Rather, they do so because Delaware's incorporation process is modern and efficient. Politicians of both parties in Delaware understand the importance of keeping the state's corporate law up to date, and Delaware courts are renowned for their expertise and expedited dockets.

As a result, many startup companies in Wisconsin are – or, should be if they expect to get professional financing – C Corporations. Like similar companies in other states, many of Wisconsin's homegrown "C Corps" are incorporated in Delaware.

With angel and venture capital investment dollars scarce for many young companies, the question arises: Why is Wisconsin virtually alone in taxing capital raised by those companies?

"I know of no other state that taxes the capital raised at the time of investment like this," said Neis, an early stage investor for nearly 30 years. "It is always a shock to investors from outside the state that are investing in the state for the first time."

That's why some members of the Legislature want to repeal Wisconsin's investment tax on companies that are registered out of state, even though their roots, offices and workers are here.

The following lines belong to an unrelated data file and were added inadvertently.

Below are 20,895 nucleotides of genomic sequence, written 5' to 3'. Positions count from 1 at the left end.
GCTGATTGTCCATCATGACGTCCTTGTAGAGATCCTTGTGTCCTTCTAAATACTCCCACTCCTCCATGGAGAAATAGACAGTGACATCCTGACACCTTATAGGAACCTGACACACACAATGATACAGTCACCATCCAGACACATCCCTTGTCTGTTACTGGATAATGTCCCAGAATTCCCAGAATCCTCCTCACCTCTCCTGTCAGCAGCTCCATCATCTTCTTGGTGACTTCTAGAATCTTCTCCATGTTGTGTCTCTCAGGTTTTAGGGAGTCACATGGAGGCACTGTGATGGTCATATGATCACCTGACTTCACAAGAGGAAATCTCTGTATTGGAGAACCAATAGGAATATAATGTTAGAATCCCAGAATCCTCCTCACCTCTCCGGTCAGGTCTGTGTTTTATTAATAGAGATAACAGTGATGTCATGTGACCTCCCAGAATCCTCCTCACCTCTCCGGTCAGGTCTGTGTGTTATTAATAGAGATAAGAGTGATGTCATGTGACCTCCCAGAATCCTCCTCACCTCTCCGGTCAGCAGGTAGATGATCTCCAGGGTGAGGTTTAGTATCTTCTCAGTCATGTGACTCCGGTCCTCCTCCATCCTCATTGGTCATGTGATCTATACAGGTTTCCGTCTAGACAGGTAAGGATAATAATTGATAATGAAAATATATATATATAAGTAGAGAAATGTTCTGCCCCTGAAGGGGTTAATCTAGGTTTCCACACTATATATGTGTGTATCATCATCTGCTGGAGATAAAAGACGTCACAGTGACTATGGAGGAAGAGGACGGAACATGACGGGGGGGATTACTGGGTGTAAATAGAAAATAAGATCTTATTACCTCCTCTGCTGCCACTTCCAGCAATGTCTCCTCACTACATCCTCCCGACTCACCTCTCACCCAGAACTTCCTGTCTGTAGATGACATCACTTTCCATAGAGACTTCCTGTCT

"C-Corps have no issue with paying taxes on earned income, but capital from investors is difficult to come by for Wisconsin startup companies," said Rep. Mike Kuglitsch, R-New Berlin. "Our position is that these companies are doing business in Wisconsin; their staff is in Wisconsin and the vast majority of – if not all – of their dollars raised from investors are spent in Wisconsin."

If enacted, this idea would help Wisconsin's early stage economy produce more companies and jobs. Here are other examples of Wisconsin policy initiatives that have received national attention:

* In its annual report on trends in tech-based development, the State Science and Technology Institute cited Wisconsin and New York as two recent examples of creative approaches to capital development. This was due to the Legislature's overwhelmingly support for a "fund-of-funds" that will begin with a $25 million state investment and attract matching private dollars.